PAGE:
not writing ruled my life, but they would not listen, stubborn little suckers that they were! My heroes and heroines (featured in my five
novel Virtual series) were very persuasive and with my family’s encouragement, I began writing their stories. I was flabbergasted! Facing danger and destruction while navigating the rough waters of relationships my characters exist with a zeal and passion for living which sparked a renewed enthusiasm and ardor in my own life!

I have been married for 23 years to my best friend in the whole wide world. We consider our life our very own romance novel and the
inspiration for everything I write. We are the proud parents of two lean, mean, sex-life-obliteration machines, err, I mean two
wonderful boys ages 19 and 11. Yes, testosterone does overflow in our
household! We make our home in Georgia, where I am Research Faculty at a major university.


DE: What inspired you to create The Virtual Reality Series?

NS: When I started writing the first book, The Virtual Man, it was going to be a single book. As I developed the econdary characters, though, I found that some of them merited their own story. The trip to the Omicron quadrant described in The Virtual Man forever changed the lives of everyone on-board. Through the five books, we find out how and experience their individual adventures with them.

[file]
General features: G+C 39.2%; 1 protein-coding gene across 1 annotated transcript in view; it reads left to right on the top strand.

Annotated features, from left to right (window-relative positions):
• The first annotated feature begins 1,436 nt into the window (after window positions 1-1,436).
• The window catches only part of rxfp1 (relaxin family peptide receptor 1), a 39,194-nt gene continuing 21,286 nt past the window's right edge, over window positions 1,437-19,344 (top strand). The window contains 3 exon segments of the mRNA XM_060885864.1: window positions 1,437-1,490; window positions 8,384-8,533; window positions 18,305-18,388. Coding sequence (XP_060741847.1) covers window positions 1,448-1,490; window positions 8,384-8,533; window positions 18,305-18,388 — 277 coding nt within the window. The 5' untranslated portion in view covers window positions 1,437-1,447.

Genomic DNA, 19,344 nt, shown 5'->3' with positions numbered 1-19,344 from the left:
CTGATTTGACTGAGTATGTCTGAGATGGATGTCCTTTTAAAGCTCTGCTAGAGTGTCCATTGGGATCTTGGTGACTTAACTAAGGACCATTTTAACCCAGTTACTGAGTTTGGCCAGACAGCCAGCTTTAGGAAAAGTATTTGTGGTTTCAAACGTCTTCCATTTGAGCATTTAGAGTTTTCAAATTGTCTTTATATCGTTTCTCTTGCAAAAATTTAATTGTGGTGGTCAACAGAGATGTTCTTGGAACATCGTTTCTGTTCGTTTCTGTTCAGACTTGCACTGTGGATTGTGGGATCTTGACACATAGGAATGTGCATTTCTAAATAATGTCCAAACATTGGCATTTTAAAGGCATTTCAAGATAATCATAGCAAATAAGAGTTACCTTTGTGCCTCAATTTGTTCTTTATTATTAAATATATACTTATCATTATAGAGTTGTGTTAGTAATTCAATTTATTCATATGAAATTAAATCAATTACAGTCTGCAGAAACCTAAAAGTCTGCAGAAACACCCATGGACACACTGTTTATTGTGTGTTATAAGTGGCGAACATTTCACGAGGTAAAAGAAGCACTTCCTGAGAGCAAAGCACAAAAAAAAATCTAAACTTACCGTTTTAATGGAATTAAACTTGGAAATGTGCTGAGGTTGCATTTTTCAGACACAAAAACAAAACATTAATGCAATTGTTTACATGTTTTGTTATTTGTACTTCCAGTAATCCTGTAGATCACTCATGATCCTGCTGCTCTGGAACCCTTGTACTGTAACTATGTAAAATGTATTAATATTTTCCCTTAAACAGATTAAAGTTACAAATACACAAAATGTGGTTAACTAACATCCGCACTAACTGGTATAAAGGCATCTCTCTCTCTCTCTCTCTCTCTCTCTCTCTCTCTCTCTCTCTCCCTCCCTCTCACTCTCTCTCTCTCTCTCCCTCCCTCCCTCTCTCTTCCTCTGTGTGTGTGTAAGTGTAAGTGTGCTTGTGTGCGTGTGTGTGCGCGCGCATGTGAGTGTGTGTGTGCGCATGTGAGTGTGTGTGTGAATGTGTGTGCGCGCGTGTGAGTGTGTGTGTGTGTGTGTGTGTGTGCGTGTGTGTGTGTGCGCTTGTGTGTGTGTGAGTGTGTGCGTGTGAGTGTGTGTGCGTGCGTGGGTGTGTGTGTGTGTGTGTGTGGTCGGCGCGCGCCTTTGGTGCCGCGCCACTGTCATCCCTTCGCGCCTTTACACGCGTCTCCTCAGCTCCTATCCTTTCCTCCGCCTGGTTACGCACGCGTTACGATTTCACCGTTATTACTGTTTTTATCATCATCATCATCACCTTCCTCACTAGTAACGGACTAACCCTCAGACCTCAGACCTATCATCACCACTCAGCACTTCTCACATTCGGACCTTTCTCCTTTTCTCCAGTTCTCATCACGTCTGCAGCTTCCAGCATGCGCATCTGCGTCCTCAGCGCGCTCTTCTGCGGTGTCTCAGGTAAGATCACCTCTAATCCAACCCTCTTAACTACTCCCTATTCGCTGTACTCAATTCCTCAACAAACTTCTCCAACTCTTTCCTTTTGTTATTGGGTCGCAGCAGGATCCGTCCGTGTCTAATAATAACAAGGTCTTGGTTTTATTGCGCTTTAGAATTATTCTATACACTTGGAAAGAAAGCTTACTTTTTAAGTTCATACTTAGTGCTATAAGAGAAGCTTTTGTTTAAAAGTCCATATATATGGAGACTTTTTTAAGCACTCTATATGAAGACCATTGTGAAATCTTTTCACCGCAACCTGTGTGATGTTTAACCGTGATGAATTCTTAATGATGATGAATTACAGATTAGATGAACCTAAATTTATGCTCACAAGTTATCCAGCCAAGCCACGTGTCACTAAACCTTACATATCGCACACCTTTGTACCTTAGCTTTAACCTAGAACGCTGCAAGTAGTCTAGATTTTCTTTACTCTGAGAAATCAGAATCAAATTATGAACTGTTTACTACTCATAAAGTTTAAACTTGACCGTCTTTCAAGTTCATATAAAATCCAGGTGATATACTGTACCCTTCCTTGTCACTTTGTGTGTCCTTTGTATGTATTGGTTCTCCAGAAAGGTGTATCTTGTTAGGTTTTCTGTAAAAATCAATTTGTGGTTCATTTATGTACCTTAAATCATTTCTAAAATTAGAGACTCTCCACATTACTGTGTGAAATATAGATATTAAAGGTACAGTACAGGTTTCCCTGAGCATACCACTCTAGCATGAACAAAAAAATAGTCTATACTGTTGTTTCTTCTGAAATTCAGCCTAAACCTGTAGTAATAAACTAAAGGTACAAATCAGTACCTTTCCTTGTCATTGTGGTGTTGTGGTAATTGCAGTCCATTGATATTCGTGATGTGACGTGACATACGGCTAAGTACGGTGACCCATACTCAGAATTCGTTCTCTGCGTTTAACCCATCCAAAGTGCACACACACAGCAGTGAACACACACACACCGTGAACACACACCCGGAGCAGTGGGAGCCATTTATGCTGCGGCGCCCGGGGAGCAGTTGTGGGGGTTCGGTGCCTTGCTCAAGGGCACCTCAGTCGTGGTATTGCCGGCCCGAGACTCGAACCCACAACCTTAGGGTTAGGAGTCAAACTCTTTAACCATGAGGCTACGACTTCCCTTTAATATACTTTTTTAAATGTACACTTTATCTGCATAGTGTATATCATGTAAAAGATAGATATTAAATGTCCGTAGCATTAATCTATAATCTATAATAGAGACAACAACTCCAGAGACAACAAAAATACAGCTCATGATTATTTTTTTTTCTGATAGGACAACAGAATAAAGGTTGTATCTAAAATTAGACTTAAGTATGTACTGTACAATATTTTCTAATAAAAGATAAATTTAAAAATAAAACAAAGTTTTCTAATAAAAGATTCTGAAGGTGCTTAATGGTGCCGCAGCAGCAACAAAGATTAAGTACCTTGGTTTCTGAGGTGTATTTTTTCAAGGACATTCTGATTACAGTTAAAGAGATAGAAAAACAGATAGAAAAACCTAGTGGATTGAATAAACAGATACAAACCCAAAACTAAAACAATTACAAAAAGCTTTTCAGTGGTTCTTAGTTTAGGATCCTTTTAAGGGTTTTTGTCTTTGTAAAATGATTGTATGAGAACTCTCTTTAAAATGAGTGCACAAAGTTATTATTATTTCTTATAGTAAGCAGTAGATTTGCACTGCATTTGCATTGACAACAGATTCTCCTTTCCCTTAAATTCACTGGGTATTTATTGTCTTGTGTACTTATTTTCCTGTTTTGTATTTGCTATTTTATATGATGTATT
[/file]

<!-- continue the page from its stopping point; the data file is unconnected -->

Having said that, to more directly address the question, I wanted to show that regardless of the century and regardless of the level of
technology that humans might some day attain, it is our emotions, our dreams and our need to be loved and to love that will still drive us. The futuristic 25th century setting of the book series is just that, a setting. The books are really about people, their relationships and their quest to fit in and become a part of something bigger than

DE: What sort of research did you do for this type of world, and are there any interesting, unexpected tidbits you learned that you’d like to share with us?